League Table approach and too much Testing remains Harmful to Education, says EIS


The Educational Institute for Scotland (EIS) – the  biggest teaching union in the Scotland have issued a number of press releases over the holiday period.

The last of these was entitled League Table approach and too much Testing remains Harmful to Education, say EIS

“The Educational Institute of Scotland (EIS) has called for a radical rethink on the over-use of testing in schools and the damaging construction of ‘league tables’ with the data collected. The EIS believes that too many local authorities continue to place too much emphasis on narrow testing and the collation of associated data which brings little or no benefit to schools, teachers and pupils.

Commenting, EIS General Secretary Ronnie Smith said,

“Despite the end of National Tests some five years ago, many authorities seem unable to cure their addiction to excessive testing in schools and continue to favour the flawed ‘league-table’ approach to measuring school success. This is in direct contradiction to current national educational priorities and has a negative impact on learning and teaching in schools. The use of such widespread testing places additional pressure on pupils and teachers to perform well in these tests – this has the inevitable result of narrowing the scope for teachers to use their professional judgement in what they teach, with considerable pressure to ‘teach to the test’ to avoid criticism of the school when league tables are constructed. This tick-box approach to measuring school success is of little value, and serves only to provide figures for education authority statisticians to crunch while simultaneously demoralising pupils and teachers.”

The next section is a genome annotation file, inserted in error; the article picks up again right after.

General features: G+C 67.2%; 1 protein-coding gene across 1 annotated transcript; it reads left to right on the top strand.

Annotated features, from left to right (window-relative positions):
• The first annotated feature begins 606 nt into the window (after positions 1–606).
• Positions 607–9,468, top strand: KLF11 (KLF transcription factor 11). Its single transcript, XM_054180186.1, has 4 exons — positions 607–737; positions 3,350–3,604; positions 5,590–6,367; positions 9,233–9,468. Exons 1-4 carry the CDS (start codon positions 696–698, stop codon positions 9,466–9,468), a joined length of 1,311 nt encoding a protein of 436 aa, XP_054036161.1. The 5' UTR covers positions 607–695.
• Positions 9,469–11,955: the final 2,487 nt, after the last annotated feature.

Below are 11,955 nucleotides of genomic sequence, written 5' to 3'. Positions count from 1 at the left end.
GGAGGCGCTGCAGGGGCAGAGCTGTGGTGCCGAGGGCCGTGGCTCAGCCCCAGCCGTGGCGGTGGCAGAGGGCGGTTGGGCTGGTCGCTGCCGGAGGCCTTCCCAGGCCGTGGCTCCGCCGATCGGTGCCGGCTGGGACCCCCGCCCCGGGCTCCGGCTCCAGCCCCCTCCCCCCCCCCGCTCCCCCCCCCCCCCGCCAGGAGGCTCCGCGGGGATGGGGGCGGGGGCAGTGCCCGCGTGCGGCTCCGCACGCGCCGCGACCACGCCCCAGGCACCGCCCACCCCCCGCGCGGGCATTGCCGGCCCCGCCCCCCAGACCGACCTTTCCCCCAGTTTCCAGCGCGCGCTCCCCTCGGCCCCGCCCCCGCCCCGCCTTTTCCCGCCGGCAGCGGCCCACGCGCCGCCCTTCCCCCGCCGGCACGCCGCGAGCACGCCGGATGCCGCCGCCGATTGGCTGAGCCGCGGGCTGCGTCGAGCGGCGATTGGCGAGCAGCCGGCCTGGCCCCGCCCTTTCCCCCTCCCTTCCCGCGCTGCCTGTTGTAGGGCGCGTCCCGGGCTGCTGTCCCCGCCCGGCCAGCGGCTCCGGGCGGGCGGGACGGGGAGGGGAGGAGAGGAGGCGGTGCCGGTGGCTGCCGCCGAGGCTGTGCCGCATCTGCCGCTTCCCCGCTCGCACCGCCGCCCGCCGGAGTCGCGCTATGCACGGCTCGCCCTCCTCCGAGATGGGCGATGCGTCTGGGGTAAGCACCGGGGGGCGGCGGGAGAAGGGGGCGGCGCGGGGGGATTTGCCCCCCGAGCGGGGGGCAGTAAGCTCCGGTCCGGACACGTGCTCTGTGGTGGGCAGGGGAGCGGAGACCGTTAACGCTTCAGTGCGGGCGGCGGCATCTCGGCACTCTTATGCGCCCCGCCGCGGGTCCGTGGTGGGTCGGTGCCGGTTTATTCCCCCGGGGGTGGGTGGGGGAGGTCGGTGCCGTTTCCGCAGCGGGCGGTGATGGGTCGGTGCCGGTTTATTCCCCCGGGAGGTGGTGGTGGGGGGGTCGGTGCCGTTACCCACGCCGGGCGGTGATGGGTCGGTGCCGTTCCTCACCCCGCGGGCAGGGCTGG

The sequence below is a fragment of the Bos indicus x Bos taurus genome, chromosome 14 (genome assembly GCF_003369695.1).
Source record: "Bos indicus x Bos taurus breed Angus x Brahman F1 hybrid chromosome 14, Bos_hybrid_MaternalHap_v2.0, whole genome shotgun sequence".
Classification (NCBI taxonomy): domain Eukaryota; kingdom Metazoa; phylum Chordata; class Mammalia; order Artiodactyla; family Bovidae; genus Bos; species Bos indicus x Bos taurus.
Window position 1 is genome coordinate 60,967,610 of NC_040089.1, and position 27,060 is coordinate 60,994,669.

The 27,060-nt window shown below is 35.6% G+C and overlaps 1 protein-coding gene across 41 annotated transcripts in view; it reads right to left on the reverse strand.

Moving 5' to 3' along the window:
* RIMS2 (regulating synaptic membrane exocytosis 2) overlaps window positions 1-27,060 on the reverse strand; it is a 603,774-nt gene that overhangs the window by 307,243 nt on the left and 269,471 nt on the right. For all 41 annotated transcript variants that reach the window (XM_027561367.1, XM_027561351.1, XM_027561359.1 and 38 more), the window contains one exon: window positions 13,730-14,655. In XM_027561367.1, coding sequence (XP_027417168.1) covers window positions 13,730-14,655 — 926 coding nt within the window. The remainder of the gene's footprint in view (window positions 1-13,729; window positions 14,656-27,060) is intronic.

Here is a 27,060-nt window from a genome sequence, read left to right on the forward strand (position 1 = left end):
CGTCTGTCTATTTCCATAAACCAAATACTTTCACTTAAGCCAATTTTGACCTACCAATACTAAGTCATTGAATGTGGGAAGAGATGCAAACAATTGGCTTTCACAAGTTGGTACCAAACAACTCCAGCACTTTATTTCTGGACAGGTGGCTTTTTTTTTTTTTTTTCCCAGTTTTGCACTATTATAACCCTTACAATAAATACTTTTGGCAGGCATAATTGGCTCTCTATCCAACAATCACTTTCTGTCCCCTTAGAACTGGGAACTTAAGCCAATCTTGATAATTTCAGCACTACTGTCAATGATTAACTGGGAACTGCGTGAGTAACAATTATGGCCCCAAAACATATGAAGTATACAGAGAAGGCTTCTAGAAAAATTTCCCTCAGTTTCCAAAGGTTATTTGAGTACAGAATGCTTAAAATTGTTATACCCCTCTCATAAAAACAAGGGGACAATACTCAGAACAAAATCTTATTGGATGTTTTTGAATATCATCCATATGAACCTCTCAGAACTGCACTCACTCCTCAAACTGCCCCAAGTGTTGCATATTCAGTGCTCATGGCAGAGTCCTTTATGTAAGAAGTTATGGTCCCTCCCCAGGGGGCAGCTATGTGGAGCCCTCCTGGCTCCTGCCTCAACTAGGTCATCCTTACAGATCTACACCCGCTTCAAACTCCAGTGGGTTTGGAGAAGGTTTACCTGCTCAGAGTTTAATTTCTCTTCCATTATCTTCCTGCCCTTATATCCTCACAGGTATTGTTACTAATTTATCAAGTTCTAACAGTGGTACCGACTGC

I found this an interesting perspective, particularly given the direction we are taking in respect to outcome agreements. Certainly from an East Lothian point of view we have never presented school assessment data in a league table format – and I can’t think of any other authority which adopts such a “league-table” approach.

I agree with Ronnie when he warns of the danger of solely focusing upon attainment as the only means of judging the success of a school but the new HGIOS3 makes it clear that pupil achievement is just as important.

However, I have to challenge his assertion that testing and the collation of associated data brings little or no benefit to schools, teachers and pupils. Firstly, schools need to have some way of judging their progress against an external benchmark.  Testing provides that benchmark.  I recently wrote about the “King o’ the midden” complex whereby it’s possible for a school, an authority, and even a country to delude itself about it’s progress, unless it collected data,  compared itself with its peers, and then interpreted how that that information can be used to shape its practice. For example, from the PIRLS data it is apparent that children’s reading in Scotland is not making the same rate of progress as in other countries.  Such knowledge initiates a question about how we currently teach reading and might have a direct impact upon schools, teachers and pupils.